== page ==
Today (13 July 2017), the Legislative Council passed the Apology Bill, the first of its kind in Asia.
However, apology legislation is not new among common law jurisdictions, having been enacted in various forms in the United States, Australia, Canada and Scotland. The purpose of such legislation is to remove disincentives in the way of making apologies, thereby helping to prevent the escalation of disputes and to facilitate their resolution.
Hong Kong’s apology legislation (which has yet to be promulgated by publication in the Gazette) consists of 13 clauses and one schedule, and will apply to apologies made on or after the commencement date of the enacted Apology Ordinance irrespective of when the related matter arose or when the applicable proceedings began. An ‘apology’ is defined to mean an expression of regret, sympathy or benevolence, and includes an express or implied admission of fault or liability and any statement of fact in connection with the matter. The three main areas of Hong Kong’s apology legislation are:
1. Effect of apology and admissibility of evidence of apology in applicable proceedings
- For the purpose of applicable proceedings, an apology will not constitute an express or implied admission of fault or liability and must not be taken into account in the determination of fault, liability or any other issue to the prejudice of the person making the apology. Evidence of the apology will not be admissible as evidence for such determination.
- The reason for such protection is that previously, there was no assurance under Hong Kong law that an apology could not be relied on as evidence of admission of fault or liability. This inhibited people from making apologies, which may have otherwise prevented the escalation of disputes or assisted in their amicable resolution. The Ordinance seeks to remove such disincentives.
- However, a statement of fact contained in an apology may be admitted as evidence by the decision maker’s exercise of discretion in exceptional cases (such as where no other evidence is available for determining an issue) and only where it is just and equitable to do so, having regard to the public interest or the interests of the administration of justice.
- The Ordinance will apply to judicial, arbitral, administrative, disciplinary and regulatory proceedings and other proceedings conducted under an enactment; disciplinary proceedings include proceedings of professional institutes, statutory bodies (such as the Medical Council of Hong Kong) and disciplinary proceedings by way of non-statutory self-regulation by industry bodies (such as the Travel Industry Council). The Ordinance will not apply to criminal proceedings and proceedings specified in the schedule. The schedule includes proceedings conducted under the Commissions of Inquiry Ordinance, proceedings conducted under the Control of Obscene and Indecent Articles Ordinance and proceedings conducted under the Coroners Ordinance; these proceedings are excluded from the ambit of the Ordinance as they are fact-finding in nature and no determination of liability is involved. Proceedings of the Legislative Council are also added to the schedule during the committee stage of the council meeting today.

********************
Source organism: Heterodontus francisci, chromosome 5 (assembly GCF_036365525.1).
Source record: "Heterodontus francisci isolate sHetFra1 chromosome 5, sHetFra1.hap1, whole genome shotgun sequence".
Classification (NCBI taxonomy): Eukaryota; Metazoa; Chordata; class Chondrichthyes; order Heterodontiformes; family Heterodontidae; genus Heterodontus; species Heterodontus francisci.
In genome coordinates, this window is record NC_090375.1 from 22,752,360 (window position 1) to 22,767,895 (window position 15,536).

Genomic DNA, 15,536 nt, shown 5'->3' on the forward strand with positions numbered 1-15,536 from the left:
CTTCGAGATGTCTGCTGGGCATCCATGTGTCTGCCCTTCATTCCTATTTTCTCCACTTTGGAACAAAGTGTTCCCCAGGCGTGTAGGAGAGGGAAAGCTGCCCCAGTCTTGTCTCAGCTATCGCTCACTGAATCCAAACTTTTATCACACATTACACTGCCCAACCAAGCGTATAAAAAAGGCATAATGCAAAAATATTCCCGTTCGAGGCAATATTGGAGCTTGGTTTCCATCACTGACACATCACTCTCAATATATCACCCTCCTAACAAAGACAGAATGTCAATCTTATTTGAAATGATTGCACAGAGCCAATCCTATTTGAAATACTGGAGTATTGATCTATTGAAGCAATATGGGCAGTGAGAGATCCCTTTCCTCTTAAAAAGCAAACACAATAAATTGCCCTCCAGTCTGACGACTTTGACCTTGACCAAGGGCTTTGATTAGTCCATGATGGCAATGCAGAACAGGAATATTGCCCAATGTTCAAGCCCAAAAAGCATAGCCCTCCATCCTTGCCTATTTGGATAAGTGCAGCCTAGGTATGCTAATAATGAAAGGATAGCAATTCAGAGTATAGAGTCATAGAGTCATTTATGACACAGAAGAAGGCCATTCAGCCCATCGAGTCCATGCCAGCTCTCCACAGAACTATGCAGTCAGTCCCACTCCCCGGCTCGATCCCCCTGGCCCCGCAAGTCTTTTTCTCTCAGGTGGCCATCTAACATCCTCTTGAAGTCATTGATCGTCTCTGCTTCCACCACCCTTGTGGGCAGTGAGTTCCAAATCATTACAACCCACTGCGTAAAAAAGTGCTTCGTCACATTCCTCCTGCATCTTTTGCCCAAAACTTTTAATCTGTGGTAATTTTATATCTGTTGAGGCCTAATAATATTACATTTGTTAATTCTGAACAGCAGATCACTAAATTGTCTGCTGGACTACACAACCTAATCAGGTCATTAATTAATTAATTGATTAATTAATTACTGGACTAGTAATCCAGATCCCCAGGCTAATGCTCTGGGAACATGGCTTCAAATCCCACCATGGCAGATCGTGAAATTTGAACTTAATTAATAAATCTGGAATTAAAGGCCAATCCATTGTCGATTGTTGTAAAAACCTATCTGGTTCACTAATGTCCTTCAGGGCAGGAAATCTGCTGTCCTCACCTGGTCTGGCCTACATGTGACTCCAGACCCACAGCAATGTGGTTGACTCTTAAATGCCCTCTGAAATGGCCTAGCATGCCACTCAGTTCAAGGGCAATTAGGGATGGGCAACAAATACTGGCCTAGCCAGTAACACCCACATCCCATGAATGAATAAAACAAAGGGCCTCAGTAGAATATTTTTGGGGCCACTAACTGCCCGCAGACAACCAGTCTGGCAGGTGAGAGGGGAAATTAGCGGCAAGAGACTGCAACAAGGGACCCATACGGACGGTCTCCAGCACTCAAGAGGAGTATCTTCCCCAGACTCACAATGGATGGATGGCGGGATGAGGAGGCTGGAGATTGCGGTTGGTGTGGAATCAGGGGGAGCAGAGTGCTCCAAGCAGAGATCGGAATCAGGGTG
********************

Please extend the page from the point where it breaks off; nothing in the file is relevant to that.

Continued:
2. Apology not an acknowledgment under the Limitation Ordinance
- Under section 23 of the Limitation Ordinance, certain rights of action relating to land, personal property, debts, other liquidated pecuniary claim or personal estate are deemed to accrue on the date of acknowledgment
- The Apology Ordinance will provide assurance that an apology does not constitute an acknowledgment within the meaning of the Limitation Ordinance, and thus the relevant limitation period will not be extended thereby
3. Contract of insurance or indemnity not affected
- Insurance cover, compensation or other form of benefit under a contract of insurance or indemnity will not be voided or otherwise affected by an apology, regardless of when the contract of insurance or indemnity was entered into
- Whilst a statement of fact may be admitted into evidence by the exercise of discretion (see above), such a statement of fact will remain part of the apology for the purpose of the protection as regards insurance cover
- Further, regardless of the governing law of the contract of insurance or indemnity, where Hong Kong is the seat of arbitration or place of litigation, Hong Kong procedural law (including the procedural law aspects of the Ordinance) will govern the conduct of the arbitral or judicial proceedings and an apology will generally not be admissible
- This protection seeks to allay any fear that clauses in insurance contracts that prohibit admission of fault may be relied on to repudiate liability
The protection afforded by the enacted Ordinance will not apply where the apology is in a document (such as pleadings and witness statements) filed or submitted in applicable proceedings, where the apology is in a testimony, submission or similar oral statement given at a hearing of applicable proceedings, or where the apology is adduced as evidence by or with the consent of the person who made it in applicable proceedings.
Further, the Ordinance will not affect discovery or similar procedure for the disclosure or production of documents in applicable proceedings, the operation of provisions of the Defamation Ordinance dealing with permission to put in evidence an apology as a defence or in mitigation of damages, and the operation of the Mediation Ordinance.